In the first of an occasional series, Photographer Sam Tanner introduces his portraits of Majer Bojanski from his archive recording the Jewish community at the end of the last century
“These pictures were taken as part of my photography of the Jewish community in the East End between 1998 – 1999. When you carry out a long-term documentary project you always meet people with interesting stories and there are usually one or two who stand out. Majer Bojanski was the most complex and vivid person I met. I photographed him at the Jewish Care Day Centre, The Friends of Yiddish at Toynbee Hall, his home and in the synagogue.
Born in 1912 in Pyotrkow-Tybunalski, Majer was a tailor in pre-war Poland and he confessed to me he was very poor. In the Polish army from 1939, he was captured by the Russians and sent to the Gulags. Majer described being unloaded from a train in the middle of Siberia, north of Archangel. It was a frozen waste, where there were no buildings, but they managed to build a fire and, although he reported all of the group he was with survived Stalin’s slave labour camps, many did not. They simply froze to death.
Majer told me he usually went without food at least one day a week in pre-war Poland. Consequently, privation had made him tougher than many of the others and he was also able to use his skills as a tailor to obtain more food. When Russia was attacked by the Nazis, he was sent to fight with the Allies along with the other Polish prisoners, joining the British Army in Italy. Only later did Majer learn that his wife Esther and most of his family were killed in the Holocaust.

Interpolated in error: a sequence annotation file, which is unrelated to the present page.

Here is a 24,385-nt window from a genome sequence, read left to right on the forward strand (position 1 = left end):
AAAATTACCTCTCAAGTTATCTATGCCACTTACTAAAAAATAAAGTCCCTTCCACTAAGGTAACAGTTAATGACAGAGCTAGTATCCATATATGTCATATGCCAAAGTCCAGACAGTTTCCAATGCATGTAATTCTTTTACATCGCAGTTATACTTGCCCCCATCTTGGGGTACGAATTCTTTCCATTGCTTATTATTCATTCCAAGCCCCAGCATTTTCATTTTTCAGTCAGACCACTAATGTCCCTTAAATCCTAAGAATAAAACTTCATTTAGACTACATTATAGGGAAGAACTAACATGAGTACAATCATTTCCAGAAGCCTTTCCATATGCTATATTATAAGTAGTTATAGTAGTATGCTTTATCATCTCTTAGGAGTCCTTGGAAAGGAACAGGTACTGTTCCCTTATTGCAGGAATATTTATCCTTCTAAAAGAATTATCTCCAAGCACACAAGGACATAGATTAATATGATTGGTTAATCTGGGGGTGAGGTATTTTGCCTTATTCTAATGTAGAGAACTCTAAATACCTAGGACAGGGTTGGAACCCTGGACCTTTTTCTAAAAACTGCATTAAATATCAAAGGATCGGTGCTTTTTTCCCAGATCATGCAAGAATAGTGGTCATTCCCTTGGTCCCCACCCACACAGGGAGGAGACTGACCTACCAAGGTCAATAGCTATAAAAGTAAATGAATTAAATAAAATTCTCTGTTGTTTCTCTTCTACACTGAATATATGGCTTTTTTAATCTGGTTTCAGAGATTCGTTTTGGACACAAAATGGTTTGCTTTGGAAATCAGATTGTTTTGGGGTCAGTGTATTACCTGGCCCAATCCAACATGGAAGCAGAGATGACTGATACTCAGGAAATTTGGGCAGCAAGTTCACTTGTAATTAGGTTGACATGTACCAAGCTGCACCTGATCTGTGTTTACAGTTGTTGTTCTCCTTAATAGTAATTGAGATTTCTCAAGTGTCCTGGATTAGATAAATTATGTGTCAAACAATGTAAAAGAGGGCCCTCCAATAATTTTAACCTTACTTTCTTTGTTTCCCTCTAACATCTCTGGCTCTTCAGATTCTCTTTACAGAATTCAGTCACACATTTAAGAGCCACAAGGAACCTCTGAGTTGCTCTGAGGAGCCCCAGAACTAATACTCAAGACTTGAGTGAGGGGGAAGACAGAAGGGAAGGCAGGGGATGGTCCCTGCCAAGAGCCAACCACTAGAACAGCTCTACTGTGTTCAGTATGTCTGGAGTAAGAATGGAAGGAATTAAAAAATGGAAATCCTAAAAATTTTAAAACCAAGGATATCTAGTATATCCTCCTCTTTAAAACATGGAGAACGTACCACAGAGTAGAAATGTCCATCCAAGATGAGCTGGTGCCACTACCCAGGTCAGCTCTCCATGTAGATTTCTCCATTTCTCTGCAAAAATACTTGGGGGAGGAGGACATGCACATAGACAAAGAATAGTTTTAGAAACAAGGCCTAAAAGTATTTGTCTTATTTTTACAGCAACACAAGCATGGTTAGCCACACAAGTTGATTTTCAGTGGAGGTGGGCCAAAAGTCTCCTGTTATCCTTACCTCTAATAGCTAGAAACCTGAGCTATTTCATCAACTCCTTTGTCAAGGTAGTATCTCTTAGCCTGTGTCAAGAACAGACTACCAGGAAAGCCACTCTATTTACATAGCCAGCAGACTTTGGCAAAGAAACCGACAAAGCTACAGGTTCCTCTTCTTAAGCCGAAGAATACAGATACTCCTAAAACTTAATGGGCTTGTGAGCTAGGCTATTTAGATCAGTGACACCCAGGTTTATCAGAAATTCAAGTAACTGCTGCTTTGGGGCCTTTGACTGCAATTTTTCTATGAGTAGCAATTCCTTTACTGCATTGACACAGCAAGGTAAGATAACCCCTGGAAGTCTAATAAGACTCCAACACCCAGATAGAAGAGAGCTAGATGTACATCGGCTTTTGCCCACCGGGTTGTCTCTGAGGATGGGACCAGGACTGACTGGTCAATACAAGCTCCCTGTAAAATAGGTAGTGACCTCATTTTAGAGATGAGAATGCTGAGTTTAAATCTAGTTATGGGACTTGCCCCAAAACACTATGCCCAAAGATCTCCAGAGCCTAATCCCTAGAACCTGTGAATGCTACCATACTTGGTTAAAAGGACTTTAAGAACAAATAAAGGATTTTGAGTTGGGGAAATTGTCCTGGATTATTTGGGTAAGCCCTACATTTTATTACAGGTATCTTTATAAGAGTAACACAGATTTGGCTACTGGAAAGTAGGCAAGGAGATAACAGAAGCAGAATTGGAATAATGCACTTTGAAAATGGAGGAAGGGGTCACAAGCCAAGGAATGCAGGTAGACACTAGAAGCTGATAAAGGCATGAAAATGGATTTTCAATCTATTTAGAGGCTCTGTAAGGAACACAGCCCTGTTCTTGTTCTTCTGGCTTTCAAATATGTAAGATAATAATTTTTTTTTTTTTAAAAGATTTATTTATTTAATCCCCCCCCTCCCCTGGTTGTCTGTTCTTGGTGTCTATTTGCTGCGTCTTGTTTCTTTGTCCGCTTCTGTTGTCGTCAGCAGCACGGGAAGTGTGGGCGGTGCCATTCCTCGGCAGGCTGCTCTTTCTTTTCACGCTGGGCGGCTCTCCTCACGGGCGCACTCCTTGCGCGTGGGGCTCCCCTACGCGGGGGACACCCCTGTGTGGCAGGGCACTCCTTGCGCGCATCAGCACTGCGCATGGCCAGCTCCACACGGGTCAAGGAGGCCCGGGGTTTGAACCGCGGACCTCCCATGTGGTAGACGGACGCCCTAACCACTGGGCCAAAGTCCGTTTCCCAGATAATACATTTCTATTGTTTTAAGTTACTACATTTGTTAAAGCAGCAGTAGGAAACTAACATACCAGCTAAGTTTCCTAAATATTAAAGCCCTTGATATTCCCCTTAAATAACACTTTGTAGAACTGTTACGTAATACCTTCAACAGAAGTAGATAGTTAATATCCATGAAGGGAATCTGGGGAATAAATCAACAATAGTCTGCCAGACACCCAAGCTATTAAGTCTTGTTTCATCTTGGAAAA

In 1946, after the war, Majer settled in the East End where he worked as a tailor and learnt to play the violin. However, his love, passion and driving force was his love of Yiddish, which he sang. I remember, when my exhibition opened at the Jewish Museum, Majer asked if he could sing a Yiddish song and it turned out to be a memorable event.
He did everything he could to encourage and inspire others to learn speak and sing Yiddish. It seemed to me that his attempt to rescue a language all but murdered by the Nazis was Majer’s life work.”
- Sam Tanner
Majer Bojanski (1912-2005)
Photographs copyright © Sam Tanner
You may also like to take a look at
At The Great Yiddish Parade
Max Levitas, Communist
Count Ralph Smorczewski in Whitechapel
This post first appeared on Spitalfields Life | In The Midst Of Life I Woke To, please read the originial post: here